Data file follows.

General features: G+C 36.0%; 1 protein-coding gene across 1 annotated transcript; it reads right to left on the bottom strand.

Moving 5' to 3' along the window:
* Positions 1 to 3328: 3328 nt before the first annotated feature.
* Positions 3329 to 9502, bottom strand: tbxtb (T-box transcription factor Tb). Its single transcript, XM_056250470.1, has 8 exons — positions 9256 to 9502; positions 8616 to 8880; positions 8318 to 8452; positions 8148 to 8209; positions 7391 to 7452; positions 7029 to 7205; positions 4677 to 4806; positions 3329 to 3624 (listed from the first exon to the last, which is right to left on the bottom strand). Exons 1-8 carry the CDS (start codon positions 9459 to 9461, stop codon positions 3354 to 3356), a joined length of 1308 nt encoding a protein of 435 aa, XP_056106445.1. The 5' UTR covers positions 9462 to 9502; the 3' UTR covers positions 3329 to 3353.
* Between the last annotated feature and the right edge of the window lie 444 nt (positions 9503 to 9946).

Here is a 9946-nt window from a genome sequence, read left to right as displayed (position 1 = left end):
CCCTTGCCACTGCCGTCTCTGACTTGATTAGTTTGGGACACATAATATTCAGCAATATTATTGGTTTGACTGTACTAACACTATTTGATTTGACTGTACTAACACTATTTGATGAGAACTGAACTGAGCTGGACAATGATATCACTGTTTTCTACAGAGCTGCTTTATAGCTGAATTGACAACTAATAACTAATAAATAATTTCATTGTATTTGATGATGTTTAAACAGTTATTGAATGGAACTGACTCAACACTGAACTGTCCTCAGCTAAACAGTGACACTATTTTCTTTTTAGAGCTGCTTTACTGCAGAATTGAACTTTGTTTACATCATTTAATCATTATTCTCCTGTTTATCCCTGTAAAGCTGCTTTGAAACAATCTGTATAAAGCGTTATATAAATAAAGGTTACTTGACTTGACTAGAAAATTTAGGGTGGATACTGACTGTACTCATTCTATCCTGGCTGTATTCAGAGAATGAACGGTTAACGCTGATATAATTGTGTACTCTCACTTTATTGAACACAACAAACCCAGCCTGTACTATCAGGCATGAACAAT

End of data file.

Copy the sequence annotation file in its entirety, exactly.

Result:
General features: G+C 36.0%; 1 protein-coding gene across 1 annotated transcript; it reads right to left on the bottom strand.

Moving 5' to 3' along the window:
* Positions 1 to 3328: 3328 nt before the first annotated feature.
* Positions 3329 to 9502, bottom strand: tbxtb (T-box transcription factor Tb). Its single transcript, XM_056250470.1, has 8 exons — positions 9256 to 9502; positions 8616 to 8880; positions 8318 to 8452; positions 8148 to 8209; positions 7391 to 7452; positions 7029 to 7205; positions 4677 to 4806; positions 3329 to 3624 (listed from the first exon to the last, which is right to left on the bottom strand). Exons 1-8 carry the CDS (start codon positions 9459 to 9461, stop codon positions 3354 to 3356), a joined length of 1308 nt encoding a protein of 435 aa, XP_056106445.1. The 5' UTR covers positions 9462 to 9502; the 3' UTR covers positions 3329 to 3353.
* Between the last annotated feature and the right edge of the window lie 444 nt (positions 9503 to 9946).

Here is a 9946-nt window from a genome sequence, read left to right as displayed (position 1 = left end):
CCCTTGCCACTGCCGTCTCTGACTTGATTAGTTTGGGACACATAATATTCAGCAATATTATTGGTTTGACTGTACTAACACTATTTGATTTGACTGTACTAACACTATTTGATGAGAACTGAACTGAGCTGGACAATGATATCACTGTTTTCTACAGAGCTGCTTTATAGCTGAATTGACAACTAATAACTAATAAATAATTTCATTGTATTTGATGATGTTTAAACAGTTATTGAATGGAACTGACTCAACACTGAACTGTCCTCAGCTAAACAGTGACACTATTTTCTTTTTAGAGCTGCTTTACTGCAGAATTGAACTTTGTTTACATCATTTAATCATTATTCTCCTGTTTATCCCTGTAAAGCTGCTTTGAAACAATCTGTATAAAGCGTTATATAAATAAAGGTTACTTGACTTGACTAGAAAATTTAGGGTGGATACTGACTGTACTCATTCTATCCTGGCTGTATTCAGAGAATGAACGGTTAACGCTGATATAATTGTGTACTCTCACTTTATTGAACACAACAAACCCAGCCTGTACTATCAGGCATGAACAAT